Dollface: Kat Dennings on her latest comedy, Margot Robbie and the pandemic

The Four Percent


When we first meet Kat Dennings’ character in Dollface, she’s going through a pretty tough moment. Her boyfriend of five years dumps her out of the blue.

The show, which is now streaming on Neon, is about her character Jules trying to rebuild her life after the breakup and attempting to regain the trust of female friends she deserted over the course of her ill-fated relationship.

The 34-year-old actress says she went through a similar experience.

“It’s a fairly common mistake I think everybody makes, you know, you fall hard for somebody and lose all track of your circle. Unless you don’t and you’re some sort of very evolved person,” she jokes.

The show, executive-produced by Dennings and none other than Australian superstar Margot Robbie, even let her coin the name, borrowed from a term of endearment she had with her ex-boyfriend.

“I had a big, big relationship in my 20s. We’re still friends to this day, and he used to call me dollface,” she says before revealing that she didn’t actually like it.

Dennings is a seasoned comedy actress, who you may know from her lead role in 2 Broke Girls, The House Bunny, and voice acting work as Leah in Netflix’s animated series Big Mouth. She tells the Herald that it was Robbie who wanted her for the part, calling it “an enormous compliment”.

“Margot Robbie wanted me to see a script. I almost didn’t care what it was about,” she says. “Of course, I ended up caring deeply what it was about and really loving it.”

Shay Mitchell (Pretty Little Liars), Brenda Song (The Social Network) play Jules' friends. Photo / Supplied
Shay Mitchell (Pretty Little Liars), Brenda Song (The Social Network) play Jules’ friends. Photo / Supplied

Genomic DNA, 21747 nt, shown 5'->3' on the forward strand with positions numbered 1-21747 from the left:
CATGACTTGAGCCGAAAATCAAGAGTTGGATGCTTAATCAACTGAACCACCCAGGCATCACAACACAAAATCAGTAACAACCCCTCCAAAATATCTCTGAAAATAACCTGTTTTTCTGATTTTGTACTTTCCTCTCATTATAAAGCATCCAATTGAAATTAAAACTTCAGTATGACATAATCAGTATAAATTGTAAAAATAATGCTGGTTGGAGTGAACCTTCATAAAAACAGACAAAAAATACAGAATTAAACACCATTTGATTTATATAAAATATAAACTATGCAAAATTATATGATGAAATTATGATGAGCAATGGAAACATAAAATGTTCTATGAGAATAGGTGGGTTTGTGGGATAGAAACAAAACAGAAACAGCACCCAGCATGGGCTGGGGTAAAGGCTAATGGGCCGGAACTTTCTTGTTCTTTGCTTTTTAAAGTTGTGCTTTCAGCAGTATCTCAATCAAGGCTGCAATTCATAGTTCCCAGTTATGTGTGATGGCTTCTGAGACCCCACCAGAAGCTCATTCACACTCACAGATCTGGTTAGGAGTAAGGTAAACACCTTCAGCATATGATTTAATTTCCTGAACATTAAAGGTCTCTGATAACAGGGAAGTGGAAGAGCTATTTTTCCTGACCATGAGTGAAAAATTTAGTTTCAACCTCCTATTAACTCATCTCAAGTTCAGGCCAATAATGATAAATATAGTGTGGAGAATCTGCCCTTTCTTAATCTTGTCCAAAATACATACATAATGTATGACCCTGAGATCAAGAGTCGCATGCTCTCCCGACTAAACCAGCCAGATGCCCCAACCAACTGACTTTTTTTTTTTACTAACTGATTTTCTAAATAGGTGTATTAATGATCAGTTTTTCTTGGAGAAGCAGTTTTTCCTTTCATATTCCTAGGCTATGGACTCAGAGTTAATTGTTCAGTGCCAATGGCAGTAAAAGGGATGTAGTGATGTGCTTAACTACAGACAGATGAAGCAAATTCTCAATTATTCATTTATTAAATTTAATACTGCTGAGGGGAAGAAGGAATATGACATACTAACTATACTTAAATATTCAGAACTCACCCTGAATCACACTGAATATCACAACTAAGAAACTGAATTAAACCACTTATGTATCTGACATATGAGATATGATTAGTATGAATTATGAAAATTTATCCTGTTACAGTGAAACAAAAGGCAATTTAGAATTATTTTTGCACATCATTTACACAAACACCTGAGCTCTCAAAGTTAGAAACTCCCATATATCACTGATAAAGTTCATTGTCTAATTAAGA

With the help of a bus driver that’s a talking cat (yes, really) Jules rekindles her friendship with Madison (Brenda Song), and Stella (Shay Mitchell). The comedy offers a fresh twist on the romantic comedy genre, with romantic love being pushed to the side in favour of friendships and the relationship with oneself.

“Obviously romantic love is a great, wonderful thing. But, I don’t think enough emphasis is put on our friendships … those can be lifelong relationships, and they should be given ideally the same amount of attention you would give a romantic relationship.

“I wish I were growing up and having those kinds of things to consume instead of the, you know, princess getting rescued situation.”

Viewers can expect the show to deliver plenty of laughs, and it’s been received well by audiences in the States, where it has already been renewed for a second season. It blends moral lessons with fantasy, similar to Michael Schur’s The Good Place.

Dennings also hopes viewers take what her character goes through as a “cautionary tale”.

“I hope that if someone watching is kind of struggling with this similar thing that maybe they refocus and remember that they were a whole person before they met this other person,” she says. “It’s a really fun show with some more serious themes, so I think it’s a really fun ride for people.”

Speaking to the Herald on the phone from Los Angeles, Dennings calls New Zealand’s Covid-19 response “the shining example of beautiful humanity coming together,” explaining that it’s been a strange time to be an actress during a pandemic.

“As an actor, it just seems like there’s no safe way right now to possibly be indoors with 200 people. I’m a worrier,” she admits. “I’m not doing as well as somebody with a different type of personality.”

• Dollface, created by Jordan Weiss, screens on Neon in New Zealand from today.


Source link Comedy

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